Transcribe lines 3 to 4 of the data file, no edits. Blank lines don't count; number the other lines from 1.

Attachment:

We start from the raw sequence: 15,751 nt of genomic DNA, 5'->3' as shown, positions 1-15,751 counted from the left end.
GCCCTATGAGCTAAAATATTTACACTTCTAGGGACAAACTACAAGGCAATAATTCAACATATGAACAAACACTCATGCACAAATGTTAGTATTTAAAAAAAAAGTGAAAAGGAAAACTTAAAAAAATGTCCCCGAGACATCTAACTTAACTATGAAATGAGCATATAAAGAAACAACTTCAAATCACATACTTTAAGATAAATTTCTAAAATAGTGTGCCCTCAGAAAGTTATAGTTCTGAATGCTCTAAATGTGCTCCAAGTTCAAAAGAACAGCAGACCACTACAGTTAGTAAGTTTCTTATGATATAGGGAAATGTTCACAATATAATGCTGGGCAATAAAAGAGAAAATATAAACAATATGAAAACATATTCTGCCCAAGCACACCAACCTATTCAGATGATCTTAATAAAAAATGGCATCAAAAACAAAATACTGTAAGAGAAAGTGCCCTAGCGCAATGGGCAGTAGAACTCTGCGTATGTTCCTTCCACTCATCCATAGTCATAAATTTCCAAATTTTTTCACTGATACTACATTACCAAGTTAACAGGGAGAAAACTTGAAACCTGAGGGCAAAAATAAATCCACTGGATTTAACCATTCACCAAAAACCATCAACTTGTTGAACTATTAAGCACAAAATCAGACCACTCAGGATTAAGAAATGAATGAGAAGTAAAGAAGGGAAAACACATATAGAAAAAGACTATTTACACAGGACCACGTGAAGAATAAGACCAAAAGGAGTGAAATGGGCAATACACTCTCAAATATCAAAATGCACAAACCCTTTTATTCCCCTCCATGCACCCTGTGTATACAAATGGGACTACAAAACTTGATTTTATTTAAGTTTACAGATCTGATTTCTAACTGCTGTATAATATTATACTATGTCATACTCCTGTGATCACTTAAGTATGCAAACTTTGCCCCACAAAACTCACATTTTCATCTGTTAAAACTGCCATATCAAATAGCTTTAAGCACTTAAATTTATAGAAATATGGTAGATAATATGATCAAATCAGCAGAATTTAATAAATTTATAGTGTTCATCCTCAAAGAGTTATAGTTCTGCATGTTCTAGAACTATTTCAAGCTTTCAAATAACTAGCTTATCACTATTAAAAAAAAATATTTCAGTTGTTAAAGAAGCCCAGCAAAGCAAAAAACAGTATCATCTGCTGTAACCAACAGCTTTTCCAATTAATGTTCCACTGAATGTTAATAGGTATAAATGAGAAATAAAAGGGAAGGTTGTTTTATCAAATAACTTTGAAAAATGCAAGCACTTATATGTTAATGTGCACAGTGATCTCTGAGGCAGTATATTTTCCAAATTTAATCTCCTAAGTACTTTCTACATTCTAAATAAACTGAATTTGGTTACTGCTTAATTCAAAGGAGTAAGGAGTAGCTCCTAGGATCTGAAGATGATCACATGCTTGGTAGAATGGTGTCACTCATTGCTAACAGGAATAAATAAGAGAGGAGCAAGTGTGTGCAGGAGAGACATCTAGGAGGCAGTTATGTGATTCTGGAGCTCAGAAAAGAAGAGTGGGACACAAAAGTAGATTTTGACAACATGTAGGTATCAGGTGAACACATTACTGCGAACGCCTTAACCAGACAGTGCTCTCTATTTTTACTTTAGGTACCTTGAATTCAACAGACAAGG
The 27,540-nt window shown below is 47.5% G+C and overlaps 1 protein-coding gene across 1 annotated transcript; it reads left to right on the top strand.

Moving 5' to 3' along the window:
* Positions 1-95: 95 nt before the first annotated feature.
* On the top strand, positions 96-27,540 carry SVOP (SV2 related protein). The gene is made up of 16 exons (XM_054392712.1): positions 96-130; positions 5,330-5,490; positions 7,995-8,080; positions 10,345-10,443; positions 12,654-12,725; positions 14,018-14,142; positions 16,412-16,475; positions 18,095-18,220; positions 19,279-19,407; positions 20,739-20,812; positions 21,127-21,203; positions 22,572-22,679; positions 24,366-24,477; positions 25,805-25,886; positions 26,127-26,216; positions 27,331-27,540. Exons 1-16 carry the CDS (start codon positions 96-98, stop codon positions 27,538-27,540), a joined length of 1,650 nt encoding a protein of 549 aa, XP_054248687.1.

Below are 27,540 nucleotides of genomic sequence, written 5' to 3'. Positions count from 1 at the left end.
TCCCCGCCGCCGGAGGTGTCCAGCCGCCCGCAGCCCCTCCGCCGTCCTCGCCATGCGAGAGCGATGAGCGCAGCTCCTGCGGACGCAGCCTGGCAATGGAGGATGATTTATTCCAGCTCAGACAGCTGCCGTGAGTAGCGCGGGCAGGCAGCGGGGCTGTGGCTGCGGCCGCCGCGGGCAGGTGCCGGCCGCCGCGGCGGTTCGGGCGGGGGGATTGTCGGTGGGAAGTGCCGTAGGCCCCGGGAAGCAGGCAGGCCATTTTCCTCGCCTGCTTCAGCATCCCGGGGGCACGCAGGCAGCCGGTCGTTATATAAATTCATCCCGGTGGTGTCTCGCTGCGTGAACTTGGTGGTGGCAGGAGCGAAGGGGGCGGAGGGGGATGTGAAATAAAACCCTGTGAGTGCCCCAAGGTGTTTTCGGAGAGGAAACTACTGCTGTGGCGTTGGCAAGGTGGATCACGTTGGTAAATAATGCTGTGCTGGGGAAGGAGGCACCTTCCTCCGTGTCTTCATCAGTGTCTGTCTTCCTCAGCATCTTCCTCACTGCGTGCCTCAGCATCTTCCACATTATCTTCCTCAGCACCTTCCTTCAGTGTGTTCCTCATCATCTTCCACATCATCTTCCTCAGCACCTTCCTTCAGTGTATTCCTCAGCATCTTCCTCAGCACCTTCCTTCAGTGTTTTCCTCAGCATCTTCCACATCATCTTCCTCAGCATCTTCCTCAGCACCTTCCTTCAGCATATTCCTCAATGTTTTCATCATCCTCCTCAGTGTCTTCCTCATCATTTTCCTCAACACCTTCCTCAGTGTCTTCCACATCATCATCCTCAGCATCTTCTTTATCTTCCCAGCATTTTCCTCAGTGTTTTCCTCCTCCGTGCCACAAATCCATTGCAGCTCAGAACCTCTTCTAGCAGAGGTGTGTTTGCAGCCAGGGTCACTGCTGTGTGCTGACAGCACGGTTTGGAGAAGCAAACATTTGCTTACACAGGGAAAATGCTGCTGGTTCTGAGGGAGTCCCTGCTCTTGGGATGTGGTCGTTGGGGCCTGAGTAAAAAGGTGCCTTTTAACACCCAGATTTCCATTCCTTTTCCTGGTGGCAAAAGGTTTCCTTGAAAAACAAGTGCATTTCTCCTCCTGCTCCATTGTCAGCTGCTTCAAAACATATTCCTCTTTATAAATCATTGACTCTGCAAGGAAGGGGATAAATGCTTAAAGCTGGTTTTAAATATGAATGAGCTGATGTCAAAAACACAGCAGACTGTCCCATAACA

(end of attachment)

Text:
The 27,540-nt window shown below is 47.5% G+C and overlaps 1 protein-coding gene across 1 annotated transcript; it reads left to right on the top strand.

Moving 5' to 3' along the window: